- Ten working days before Mary's birthday
- Ten Irish working days before Declan's birthday
- Three days before the HMRC self assessment deadline
- On the last working day of the month
- On the first and third Thursdays of the month, and also on the fifth Thursday if there is one
- A week before the last posting date for Christmas for Australia
In other words, don't just do the easy bit and leave me to do the hard stuff -- that's not what software is supposed to be for.
|Sunday, October 5th, 2014|
|Monday, September 22nd, 2014|
|Saturday, September 20th, 2014|
Thanks to my new iPhone 6, here's a slow-motion video of Jodie in action. Note the wildly flapping tongue and ears.
|Thursday, September 11th, 2014|
|Monday, August 11th, 2014|
This is the best graph ever produced of first-time buyer mortgage affordability in the UK. The only thing lacking would be some indication of how the average first-time buyer mortgage compares to the average house price.
|Friday, August 1st, 2014|
|One Year On
A year ago yesterday we completed on the purchase of the new house. A year ago tomorrow we moved in. On the day in between, I came down for the day to sort a few things out and receive some deliveries. And I took some photos. Today, at the same time of day with the same lenses on the same camera and in similar weather, I took some more photos from the same angles (as far as I could reproduce them).( Cut for 20 large photosCollapse )
|Friday, July 11th, 2014|
|A New Philosophy of Life
I have decided that any day where turning your horse out in the morning ends with you rolling around on the wet grass clutching your groin while the horse runs off into the field on his own is a bad day.
(Jonnie got a bit frisky and decided to jump in the air and kick his feet out in all directions. Luckily, he only caught me a glancing blow a few inches too high to be really
|Wednesday, July 9th, 2014|
You've probably seen the potato salad Kickstarter
already. But he seems to have a bit of a problem, which is an object lesson in why you should pick your crowdfunding rewards carefully. 720 people
have now contributed enough to have the right to each pick an additional (appropriate) ingredient for the potato salad, which is thus going to be the most complicated single recipe ever cooked.
|Wednesday, June 11th, 2014|
I've not added any more species for a while, so here goes. Subtracting one, because I see I've counted Green Woodpecker twice:
41. House Martin
43. Large White
44. Green-Veined White*
45. Common Blue
46. Wall (the butterfly, not the structure)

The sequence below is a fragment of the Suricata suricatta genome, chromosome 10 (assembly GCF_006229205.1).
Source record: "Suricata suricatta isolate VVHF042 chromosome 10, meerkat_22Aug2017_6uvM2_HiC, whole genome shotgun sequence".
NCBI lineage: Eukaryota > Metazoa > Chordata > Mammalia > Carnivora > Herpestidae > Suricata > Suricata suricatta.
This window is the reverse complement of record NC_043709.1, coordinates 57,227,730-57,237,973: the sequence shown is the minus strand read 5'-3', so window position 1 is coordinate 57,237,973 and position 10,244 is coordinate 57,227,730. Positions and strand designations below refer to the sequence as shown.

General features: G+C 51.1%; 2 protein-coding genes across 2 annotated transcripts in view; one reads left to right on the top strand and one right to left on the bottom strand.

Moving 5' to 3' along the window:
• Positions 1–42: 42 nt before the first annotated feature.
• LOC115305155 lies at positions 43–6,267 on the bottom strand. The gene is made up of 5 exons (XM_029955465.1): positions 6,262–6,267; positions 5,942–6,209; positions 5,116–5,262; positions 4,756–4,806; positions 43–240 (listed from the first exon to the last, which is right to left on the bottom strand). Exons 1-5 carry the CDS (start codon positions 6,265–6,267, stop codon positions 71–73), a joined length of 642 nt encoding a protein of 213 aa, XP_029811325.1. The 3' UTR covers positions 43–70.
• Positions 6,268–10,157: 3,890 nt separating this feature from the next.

47. Speckled Wood
48. Meadow Brown
49. Common Toad
50. Common Lizard*
52. Fox (took a surprisingly long time to see one of those)
53. Collared Dove*
|Monday, May 12th, 2014|
Been a while since I updated, so here goes (mostly corvids):
36. Swallow (one swallow doesn't make a summer, but we have two)
37. Red Admiral
39. Rook* (there are two of them on the patio right now, going for the peanuts in the bird feeder)
40. Carrion crow
|Wednesday, April 16th, 2014|
Now that lots of people are revoking potentially compromised SSL certificates, it's quite important to check that your web browser is picking up certificate revocations. Try loading this URL: https://www.cloudflarechallenge.com/heartbleed
If you don't get a warning about the certificate being revoked or invalid, you should Google for your browser's name and "enable certificate revocation" and look for instructions on enabling it.
|Monday, April 14th, 2014|
|Tuesday, April 8th, 2014|
|Sunday, April 6th, 2014|
But first, an overdue species update.
31. Painted Lady
33. Grey Heron (trying to eat our goldfish, I expect)
34. Grey Partridge* (on our front lawn)
35. Orange Tip*
Also saw a Mute Swan and Coot between Bishopsbourne and Bridge, but that's a bit too far from home to count as walking distance unless I actually walk there from home.( And now some photosCollapse )
|Thursday, April 3rd, 2014|
|How an electric fence tester works
- Stick the earth spike in the ground
- Loop the metal bit over the fence
- Squint at the LED in the bright sunlight
- Put your hand over the LED to shade it enough to see if it's flashing
- Get your hand zapped with 3,000 volts
- The fence is working
|Thursday, March 13th, 2014|
|A few more species
26. Herring gull
27. Small tortoiseshell
28. Peacock* (the butterfly, not the bird, though in fact there are
peacock birds near here (but they're not wild))
29. Green woodpecker
30. Tawny owl* (been hearing them ever since we moved in, but I finally saw one flying across the road while driving home from an evening out)